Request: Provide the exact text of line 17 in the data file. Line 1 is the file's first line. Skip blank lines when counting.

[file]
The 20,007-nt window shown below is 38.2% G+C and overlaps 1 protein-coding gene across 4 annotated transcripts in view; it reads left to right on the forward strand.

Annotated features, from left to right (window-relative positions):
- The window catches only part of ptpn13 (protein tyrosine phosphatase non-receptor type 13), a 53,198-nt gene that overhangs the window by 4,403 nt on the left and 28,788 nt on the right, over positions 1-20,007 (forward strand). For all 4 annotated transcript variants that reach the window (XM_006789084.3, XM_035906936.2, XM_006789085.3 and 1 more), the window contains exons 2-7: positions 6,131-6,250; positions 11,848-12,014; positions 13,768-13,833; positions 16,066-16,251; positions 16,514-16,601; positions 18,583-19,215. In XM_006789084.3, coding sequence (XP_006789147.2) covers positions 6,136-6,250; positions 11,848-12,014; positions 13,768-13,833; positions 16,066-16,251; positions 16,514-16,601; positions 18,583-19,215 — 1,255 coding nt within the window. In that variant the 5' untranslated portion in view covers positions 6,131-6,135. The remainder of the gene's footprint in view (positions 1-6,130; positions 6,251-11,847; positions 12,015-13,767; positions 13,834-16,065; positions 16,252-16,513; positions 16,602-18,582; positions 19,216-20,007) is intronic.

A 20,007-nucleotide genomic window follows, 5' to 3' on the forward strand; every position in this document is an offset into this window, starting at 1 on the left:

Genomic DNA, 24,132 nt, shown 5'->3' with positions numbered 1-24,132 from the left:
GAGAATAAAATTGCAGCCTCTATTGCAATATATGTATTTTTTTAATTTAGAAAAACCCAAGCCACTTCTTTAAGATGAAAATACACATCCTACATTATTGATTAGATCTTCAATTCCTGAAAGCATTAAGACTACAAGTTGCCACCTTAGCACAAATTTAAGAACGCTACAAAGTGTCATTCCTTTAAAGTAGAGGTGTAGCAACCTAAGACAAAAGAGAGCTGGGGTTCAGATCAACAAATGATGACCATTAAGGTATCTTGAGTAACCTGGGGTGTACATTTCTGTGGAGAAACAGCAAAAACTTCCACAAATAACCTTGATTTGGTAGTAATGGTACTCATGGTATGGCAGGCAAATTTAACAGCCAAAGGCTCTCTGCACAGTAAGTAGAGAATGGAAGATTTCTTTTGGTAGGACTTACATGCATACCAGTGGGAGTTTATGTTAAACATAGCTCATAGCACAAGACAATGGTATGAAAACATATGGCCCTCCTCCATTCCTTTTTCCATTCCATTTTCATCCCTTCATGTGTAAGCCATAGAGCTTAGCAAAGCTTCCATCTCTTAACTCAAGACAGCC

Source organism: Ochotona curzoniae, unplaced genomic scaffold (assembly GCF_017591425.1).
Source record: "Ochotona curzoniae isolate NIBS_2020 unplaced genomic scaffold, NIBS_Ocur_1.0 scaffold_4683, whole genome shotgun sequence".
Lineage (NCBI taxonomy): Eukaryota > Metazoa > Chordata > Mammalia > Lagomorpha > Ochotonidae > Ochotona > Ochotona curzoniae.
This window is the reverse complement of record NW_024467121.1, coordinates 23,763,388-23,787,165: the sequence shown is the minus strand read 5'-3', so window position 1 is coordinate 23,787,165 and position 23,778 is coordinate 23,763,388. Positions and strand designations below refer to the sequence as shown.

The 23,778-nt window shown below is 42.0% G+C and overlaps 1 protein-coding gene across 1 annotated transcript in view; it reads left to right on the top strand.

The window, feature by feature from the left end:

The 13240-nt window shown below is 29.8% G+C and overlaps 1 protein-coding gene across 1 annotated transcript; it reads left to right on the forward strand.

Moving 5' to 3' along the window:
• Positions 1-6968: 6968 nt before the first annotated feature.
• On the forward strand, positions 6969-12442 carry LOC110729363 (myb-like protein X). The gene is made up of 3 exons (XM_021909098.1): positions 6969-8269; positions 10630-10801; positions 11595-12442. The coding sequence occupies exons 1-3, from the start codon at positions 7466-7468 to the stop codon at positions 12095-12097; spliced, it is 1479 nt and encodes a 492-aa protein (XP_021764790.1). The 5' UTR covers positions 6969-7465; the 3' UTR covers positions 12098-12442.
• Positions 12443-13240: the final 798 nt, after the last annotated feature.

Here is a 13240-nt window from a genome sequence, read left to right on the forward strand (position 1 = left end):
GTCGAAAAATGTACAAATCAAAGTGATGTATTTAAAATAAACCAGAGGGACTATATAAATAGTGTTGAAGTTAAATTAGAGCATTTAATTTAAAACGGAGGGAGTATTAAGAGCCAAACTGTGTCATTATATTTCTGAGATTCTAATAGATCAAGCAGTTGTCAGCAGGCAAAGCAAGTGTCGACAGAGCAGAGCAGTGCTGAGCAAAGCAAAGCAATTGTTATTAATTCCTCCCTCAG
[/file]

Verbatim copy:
• Positions 12443-13240: the final 798 nt, after the last annotated feature.